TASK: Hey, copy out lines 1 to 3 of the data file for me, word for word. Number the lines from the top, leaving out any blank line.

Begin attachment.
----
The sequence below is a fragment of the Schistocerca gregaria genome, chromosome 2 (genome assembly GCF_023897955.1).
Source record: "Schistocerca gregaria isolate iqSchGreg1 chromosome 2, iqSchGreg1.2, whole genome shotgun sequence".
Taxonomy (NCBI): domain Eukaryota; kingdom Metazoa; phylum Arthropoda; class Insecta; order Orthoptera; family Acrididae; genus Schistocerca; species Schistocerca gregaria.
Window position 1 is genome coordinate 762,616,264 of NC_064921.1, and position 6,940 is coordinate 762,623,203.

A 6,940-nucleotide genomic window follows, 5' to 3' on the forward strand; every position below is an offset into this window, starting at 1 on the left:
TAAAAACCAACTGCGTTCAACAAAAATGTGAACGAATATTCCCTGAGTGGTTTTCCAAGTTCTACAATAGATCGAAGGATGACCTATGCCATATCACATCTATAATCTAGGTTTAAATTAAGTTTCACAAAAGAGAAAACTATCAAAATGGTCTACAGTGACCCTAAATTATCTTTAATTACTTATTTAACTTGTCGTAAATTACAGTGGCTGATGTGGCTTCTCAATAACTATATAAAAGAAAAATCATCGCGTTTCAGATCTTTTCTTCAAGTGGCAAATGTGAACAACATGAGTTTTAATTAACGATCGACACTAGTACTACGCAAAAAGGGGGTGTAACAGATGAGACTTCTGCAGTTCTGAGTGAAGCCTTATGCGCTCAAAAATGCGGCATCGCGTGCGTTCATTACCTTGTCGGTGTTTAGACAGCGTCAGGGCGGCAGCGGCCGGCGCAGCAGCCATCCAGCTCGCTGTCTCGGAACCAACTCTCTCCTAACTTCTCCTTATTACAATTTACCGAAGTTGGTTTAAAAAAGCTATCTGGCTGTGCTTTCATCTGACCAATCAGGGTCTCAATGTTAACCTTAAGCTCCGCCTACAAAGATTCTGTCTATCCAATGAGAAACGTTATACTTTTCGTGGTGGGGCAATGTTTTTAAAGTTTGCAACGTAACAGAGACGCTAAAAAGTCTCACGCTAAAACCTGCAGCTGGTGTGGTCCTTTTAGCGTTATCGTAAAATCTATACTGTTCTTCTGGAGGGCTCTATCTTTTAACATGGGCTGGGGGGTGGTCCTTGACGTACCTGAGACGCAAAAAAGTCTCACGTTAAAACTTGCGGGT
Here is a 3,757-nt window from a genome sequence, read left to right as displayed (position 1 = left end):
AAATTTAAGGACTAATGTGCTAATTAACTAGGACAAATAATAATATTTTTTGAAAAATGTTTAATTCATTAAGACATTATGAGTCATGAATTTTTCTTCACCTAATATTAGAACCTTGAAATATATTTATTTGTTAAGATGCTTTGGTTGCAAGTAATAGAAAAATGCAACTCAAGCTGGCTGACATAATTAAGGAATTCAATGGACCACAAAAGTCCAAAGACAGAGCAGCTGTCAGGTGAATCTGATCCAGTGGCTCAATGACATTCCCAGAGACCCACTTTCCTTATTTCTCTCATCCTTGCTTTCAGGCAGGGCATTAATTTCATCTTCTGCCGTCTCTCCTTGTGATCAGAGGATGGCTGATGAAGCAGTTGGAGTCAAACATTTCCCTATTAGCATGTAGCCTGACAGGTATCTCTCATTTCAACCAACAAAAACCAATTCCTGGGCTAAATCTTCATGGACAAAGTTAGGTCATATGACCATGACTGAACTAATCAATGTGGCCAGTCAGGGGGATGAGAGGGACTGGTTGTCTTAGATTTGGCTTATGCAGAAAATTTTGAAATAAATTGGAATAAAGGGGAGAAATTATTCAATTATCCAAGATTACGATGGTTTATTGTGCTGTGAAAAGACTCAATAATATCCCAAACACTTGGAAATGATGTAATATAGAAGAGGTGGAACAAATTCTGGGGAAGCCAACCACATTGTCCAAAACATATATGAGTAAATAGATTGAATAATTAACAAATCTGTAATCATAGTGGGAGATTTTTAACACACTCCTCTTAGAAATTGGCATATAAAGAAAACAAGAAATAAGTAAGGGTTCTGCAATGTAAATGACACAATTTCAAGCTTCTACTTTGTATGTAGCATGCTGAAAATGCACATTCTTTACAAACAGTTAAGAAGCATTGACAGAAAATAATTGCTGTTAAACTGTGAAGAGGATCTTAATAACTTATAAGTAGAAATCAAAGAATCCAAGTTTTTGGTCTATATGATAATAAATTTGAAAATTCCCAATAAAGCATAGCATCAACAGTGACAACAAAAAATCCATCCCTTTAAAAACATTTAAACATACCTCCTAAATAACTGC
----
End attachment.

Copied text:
The sequence below is a fragment of the Schistocerca gregaria genome, chromosome 2 (genome assembly GCF_023897955.1).
Source record: "Schistocerca gregaria isolate iqSchGreg1 chromosome 2, iqSchGreg1.2, whole genome shotgun sequence".
Taxonomy (NCBI): domain Eukaryota; kingdom Metazoa; phylum Arthropoda; class Insecta; order Orthoptera; family Acrididae; genus Schistocerca; species Schistocerca gregaria.